If one considers it carefully, it makes sense that the concept of reformism, a cause to which all are devoted today*, represents an accomplished expression of the politics of the lesser evil: a prudent act subject to the watchful eye of moderation which never loses sight of its signs of acceptance and which proceeds with caution worthy of the most consummate diplomacy. The preoccupation with avoiding jolts is such that when some adverse circumstance renders them inevitable, one hurries there to legitimate it, showing how a worse calamity was avoided. Didn’t we just go through a war last summer that was justified as the lesser evil in respect to a savage “ethnic cleansing”, just as fifty years ago the use of atom bombs on Hiroshima an Nagasaki was justified as a lesser evil in respect to the continuation of the world war? And this in spite of the claim of every government on the planet to abhor the recourse to force in the resolution of conflicts.

Indeed. Even the ruling class recognizes the basis of the critiques formulated with regards to the present social order for which it is otherwise responsible. Sometimes one may even find several of its spokespeople in the frontline in formally denouncing the discriminations of the laws of the market, the totalitarianism of “single thought”, the abuses of liberalism. Even for this reality this is all an evil. But it is an inevitable evil, and the most one can do is to try to diminish its effects.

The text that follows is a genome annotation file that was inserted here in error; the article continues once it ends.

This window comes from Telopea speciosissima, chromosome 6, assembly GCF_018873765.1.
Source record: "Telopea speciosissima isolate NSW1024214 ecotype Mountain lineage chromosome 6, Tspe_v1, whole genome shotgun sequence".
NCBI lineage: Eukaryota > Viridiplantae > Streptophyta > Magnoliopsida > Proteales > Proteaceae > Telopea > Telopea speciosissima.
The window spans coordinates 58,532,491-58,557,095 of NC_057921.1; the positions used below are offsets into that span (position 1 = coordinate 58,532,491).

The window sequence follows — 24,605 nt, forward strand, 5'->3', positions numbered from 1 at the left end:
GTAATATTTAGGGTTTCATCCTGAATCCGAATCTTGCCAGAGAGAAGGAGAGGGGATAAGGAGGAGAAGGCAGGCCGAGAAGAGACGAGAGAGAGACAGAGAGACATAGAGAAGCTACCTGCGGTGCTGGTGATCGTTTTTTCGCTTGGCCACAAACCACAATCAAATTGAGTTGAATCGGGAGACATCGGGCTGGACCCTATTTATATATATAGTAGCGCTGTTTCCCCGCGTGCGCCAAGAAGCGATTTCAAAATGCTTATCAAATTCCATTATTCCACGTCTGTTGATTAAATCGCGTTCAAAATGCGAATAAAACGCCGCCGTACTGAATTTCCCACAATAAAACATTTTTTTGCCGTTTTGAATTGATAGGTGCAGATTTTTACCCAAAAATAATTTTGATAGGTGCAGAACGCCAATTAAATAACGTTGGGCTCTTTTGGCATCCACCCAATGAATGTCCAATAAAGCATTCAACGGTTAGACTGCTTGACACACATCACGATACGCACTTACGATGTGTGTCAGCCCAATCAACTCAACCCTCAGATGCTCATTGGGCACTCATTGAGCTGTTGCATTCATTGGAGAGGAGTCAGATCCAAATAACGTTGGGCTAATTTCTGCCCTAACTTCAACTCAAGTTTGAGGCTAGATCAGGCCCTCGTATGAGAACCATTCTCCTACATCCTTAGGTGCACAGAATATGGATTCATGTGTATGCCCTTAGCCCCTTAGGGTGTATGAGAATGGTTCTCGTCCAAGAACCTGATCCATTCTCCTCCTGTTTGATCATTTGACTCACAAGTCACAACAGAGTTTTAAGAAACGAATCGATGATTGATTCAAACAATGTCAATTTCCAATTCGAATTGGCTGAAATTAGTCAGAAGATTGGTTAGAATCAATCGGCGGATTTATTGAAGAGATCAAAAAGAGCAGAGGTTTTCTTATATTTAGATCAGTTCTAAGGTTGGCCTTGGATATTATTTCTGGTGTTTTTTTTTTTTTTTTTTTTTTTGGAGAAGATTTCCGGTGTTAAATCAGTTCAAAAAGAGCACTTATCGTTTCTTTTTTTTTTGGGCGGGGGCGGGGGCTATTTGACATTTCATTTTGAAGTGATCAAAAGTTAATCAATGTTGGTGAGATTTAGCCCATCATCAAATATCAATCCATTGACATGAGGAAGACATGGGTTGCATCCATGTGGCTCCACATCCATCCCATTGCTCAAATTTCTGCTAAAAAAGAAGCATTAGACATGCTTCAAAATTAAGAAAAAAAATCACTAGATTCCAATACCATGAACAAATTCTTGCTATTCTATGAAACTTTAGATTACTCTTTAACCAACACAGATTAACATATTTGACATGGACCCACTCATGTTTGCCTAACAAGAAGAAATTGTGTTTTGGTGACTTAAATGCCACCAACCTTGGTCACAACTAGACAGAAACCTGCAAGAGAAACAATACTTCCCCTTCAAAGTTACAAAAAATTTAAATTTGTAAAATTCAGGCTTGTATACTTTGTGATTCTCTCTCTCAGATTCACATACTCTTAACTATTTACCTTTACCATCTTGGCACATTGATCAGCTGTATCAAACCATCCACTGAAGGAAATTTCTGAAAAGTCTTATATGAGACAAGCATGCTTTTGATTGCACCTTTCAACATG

The evil in question, from which we cannot be freed—as should be clear—is a social order based on profit, on money, on merchandise, on the reduction of the human being to a thing, on power—and that has in the state an indispensable tool of coercion. It is only after having put the existence of capitalism, with all of its corollaries, beyond debate that the political attaches can ask themselves which capitalistic form can represent the lesser evil to support. Nowadays, the preference is granted to democracy, which is presented—not inadvertently—as the “least bad of known political systems.” When compared with fascism and stalinism, it easily gets the support of western common sense, more so since the democratic lie is based on the (illusory) participation of its subjects in the management of the public thing that, therefore, comes to seem perfectible. Thus people are easily convinced that “more just” state activity, a “better distribution of the wealth”, or rather a “more prudent exploitation of resources” constitute the only possibilities at their disposal for confronting the problems of modern civilization.